How to Pick a Range-hood


As great a cook as you may or may not be there is one thing that you and Bobby Flay have in common: at the end of the cooking process there is a lot smoke and hot air floating around. Every kitchen has been victim to heating up during cooking or filling up with smoke after an unsuccessful cooking attempt. Many people will not fight this with the hood-vent that comes with your kitchen. This mistake can discolour your kitchen and make it very unpleasant to stand in what should be one of the centres of your home.

When redesigning your kitchen, building a new hood or installing a new oven/stove you should carefully consider what kind of hood-vent you want in your home. This asset can turn cooking into a pleasurable experience by quietly removing smoke and hot air from your culinary work space. We have collected some tips to consider when shopping for a new hood vent.

Talking with the Right Terms

Before shopping for a range-hood, you should know the common terminology that is used. The largest concerns for a hood are its noise and how powerful it is. Both of these are measured in various ways that you may be able to research into while others will require you to see the product in action.

The relative power of a hood is indicated by how much air it can clear up in one minute. The term cubic feet per minute (CFM) is used to indicate this measure. The higher this number, the more work a hood can perform in one minute. However, you do not necessarily need the biggest CFM possible for your kitchen.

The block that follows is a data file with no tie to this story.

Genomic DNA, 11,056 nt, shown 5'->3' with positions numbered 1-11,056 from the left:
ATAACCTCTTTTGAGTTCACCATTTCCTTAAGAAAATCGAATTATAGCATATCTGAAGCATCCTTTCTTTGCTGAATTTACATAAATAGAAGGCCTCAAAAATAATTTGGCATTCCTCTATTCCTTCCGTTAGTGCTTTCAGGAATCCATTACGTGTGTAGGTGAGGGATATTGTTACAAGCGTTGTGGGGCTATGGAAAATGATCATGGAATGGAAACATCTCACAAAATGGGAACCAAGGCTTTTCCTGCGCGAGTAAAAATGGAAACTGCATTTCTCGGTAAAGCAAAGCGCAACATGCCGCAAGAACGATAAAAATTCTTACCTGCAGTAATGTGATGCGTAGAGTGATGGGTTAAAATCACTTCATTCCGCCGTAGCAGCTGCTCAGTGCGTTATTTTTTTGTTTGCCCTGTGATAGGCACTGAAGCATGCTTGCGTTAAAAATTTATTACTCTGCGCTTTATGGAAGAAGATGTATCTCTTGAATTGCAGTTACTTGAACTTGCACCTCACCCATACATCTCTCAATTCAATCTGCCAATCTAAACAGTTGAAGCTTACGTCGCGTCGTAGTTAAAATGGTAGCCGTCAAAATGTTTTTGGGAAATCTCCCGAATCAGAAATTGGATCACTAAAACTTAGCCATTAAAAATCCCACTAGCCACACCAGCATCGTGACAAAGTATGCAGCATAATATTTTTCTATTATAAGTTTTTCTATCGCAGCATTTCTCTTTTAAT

The CFM you will require is often very dependent upon the size of your range and the number of burners you are using. The more powerful the heating elements, the larger CFMs you will need. The standard electric range stove can be effectively handled with 375 CFMs. A more powerful gas range can require anything between 600 CFMs and 1200 CFMs. This wide range points to just how diverse your vent needs can be.

The matter of noise is quickly followed by power in terms of features. Logically, a powerful hood-vent will use more energy and create more noise. Noise can be just as disruptive as a face full of smoke if you are trying to create a laid back kitchen environment or entertain company while cooking. Sound is measured with the unit of sones. This is a measure meant to indicate the noise level for someone with normal hearing.

As useful as the sone can be, it can be relatively unreliable. First, not all manufacturers use them. Decibels are still a unit of measurement for some hoods. This is also conflicted with what is a standard sone. Some manufacturers will differ about what distance from the sound is used to evaluate the sone amount. Do your homework for the most reliable measurement. One of the most reliable methods is to listen to the product in person.

In general, you should keep the fan on the lower settings with regular cooking. Most range-hoods have between two and six different speed settings. The bottom two will be weaker, but can still keep your area breathable. Only raise the fan strength beyond this for increased levels of smoke and heat.